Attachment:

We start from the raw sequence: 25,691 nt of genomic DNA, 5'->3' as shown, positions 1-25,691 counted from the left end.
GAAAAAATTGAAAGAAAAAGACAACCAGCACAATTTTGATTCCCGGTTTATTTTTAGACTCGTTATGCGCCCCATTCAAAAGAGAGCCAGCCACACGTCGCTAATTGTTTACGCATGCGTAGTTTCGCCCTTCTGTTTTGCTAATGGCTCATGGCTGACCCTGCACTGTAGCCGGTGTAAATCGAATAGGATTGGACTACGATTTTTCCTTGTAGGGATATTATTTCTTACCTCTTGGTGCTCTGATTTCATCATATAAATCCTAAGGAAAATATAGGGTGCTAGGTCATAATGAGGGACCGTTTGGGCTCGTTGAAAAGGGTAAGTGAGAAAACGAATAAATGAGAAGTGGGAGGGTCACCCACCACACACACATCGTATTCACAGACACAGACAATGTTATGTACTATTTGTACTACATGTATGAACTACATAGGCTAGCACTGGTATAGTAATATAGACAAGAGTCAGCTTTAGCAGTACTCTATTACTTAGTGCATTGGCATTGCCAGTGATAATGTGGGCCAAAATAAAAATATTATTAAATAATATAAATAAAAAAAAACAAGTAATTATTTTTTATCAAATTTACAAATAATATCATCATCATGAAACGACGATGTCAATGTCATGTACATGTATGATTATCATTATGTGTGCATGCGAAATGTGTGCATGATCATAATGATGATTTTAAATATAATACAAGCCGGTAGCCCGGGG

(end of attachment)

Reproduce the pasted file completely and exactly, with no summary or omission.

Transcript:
We start from the raw sequence: 25,691 nt of genomic DNA, 5'->3' as shown, positions 1-25,691 counted from the left end.
GAAAAAATTGAAAGAAAAAGACAACCAGCACAATTTTGATTCCCGGTTTATTTTTAGACTCGTTATGCGCCCCATTCAAAAGAGAGCCAGCCACACGTCGCTAATTGTTTACGCATGCGTAGTTTCGCCCTTCTGTTTTGCTAATGGCTCATGGCTGACCCTGCACTGTAGCCGGTGTAAATCGAATAGGATTGGACTACGATTTTTCCTTGTAGGGATATTATTTCTTACCTCTTGGTGCTCTGATTTCATCATATAAATCCTAAGGAAAATATAGGGTGCTAGGTCATAATGAGGGACCGTTTGGGCTCGTTGAAAAGGGTAAGTGAGAAAACGAATAAATGAGAAGTGGGAGGGTCACCCACCACACACACATCGTATTCACAGACACAGACAATGTTATGTACTATTTGTACTACATGTATGAACTACATAGGCTAGCACTGGTATAGTAATATAGACAAGAGTCAGCTTTAGCAGTACTCTATTACTTAGTGCATTGGCATTGCCAGTGATAATGTGGGCCAAAATAAAAATATTATTAAATAATATAAATAAAAAAAAACAAGTAATTATTTTTTATCAAATTTACAAATAATATCATCATCATGAAACGACGATGTCAATGTCATGTACATGTATGATTATCATTATGTGTGCATGCGAAATGTGTGCATGATCATAATGATGATTTTAAATATAATACAAGCCGGTAGCCCGGGG